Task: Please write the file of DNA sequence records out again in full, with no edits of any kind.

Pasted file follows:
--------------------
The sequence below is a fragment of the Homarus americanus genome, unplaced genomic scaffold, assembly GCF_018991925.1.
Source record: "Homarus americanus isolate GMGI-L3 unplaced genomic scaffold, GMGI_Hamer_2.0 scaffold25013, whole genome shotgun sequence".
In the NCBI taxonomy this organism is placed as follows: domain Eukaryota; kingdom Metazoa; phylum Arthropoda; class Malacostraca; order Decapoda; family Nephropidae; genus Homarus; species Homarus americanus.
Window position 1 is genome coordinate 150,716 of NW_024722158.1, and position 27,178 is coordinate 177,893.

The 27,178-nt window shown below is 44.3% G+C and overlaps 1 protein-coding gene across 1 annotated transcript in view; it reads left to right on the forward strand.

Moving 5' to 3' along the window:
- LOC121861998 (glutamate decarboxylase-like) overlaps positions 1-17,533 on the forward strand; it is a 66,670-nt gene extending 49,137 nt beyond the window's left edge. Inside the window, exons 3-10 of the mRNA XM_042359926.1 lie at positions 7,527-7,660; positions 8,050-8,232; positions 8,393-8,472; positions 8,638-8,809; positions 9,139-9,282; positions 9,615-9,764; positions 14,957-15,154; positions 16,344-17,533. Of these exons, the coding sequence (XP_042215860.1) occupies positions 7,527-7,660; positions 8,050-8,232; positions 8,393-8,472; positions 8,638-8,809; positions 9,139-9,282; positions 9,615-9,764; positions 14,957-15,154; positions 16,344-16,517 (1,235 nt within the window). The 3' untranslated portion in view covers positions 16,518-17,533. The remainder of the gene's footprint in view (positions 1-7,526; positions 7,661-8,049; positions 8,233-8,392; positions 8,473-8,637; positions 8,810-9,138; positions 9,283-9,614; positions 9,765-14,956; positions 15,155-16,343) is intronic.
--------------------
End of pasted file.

The sequence below is a fragment of the Homarus americanus genome, unplaced genomic scaffold, assembly GCF_018991925.1.
Source record: "Homarus americanus isolate GMGI-L3 unplaced genomic scaffold, GMGI_Hamer_2.0 scaffold25013, whole genome shotgun sequence".
In the NCBI taxonomy this organism is placed as follows: domain Eukaryota; kingdom Metazoa; phylum Arthropoda; class Malacostraca; order Decapoda; family Nephropidae; genus Homarus; species Homarus americanus.
Window position 1 is genome coordinate 150,716 of NW_024722158.1, and position 27,178 is coordinate 177,893.

The 27,178-nt window shown below is 44.3% G+C and overlaps 1 protein-coding gene across 1 annotated transcript in view; it reads left to right on the forward strand.

Moving 5' to 3' along the window:
- LOC121861998 (glutamate decarboxylase-like) overlaps positions 1-17,533 on the forward strand; it is a 66,670-nt gene extending 49,137 nt beyond the window's left edge. Inside the window, exons 3-10 of the mRNA XM_042359926.1 lie at positions 7,527-7,660; positions 8,050-8,232; positions 8,393-8,472; positions 8,638-8,809; positions 9,139-9,282; positions 9,615-9,764; positions 14,957-15,154; positions 16,344-17,533. Of these exons, the coding sequence (XP_042215860.1) occupies positions 7,527-7,660; positions 8,050-8,232; positions 8,393-8,472; positions 8,638-8,809; positions 9,139-9,282; positions 9,615-9,764; positions 14,957-15,154; positions 16,344-16,517 (1,235 nt within the window). The 3' untranslated portion in view covers positions 16,518-17,533. The remainder of the gene's footprint in view (positions 1-7,526; positions 7,661-8,049; positions 8,233-8,392; positions 8,473-8,637; positions 8,810-9,138; positions 9,283-9,614; positions 9,765-14,956; positions 15,155-16,343) is intronic.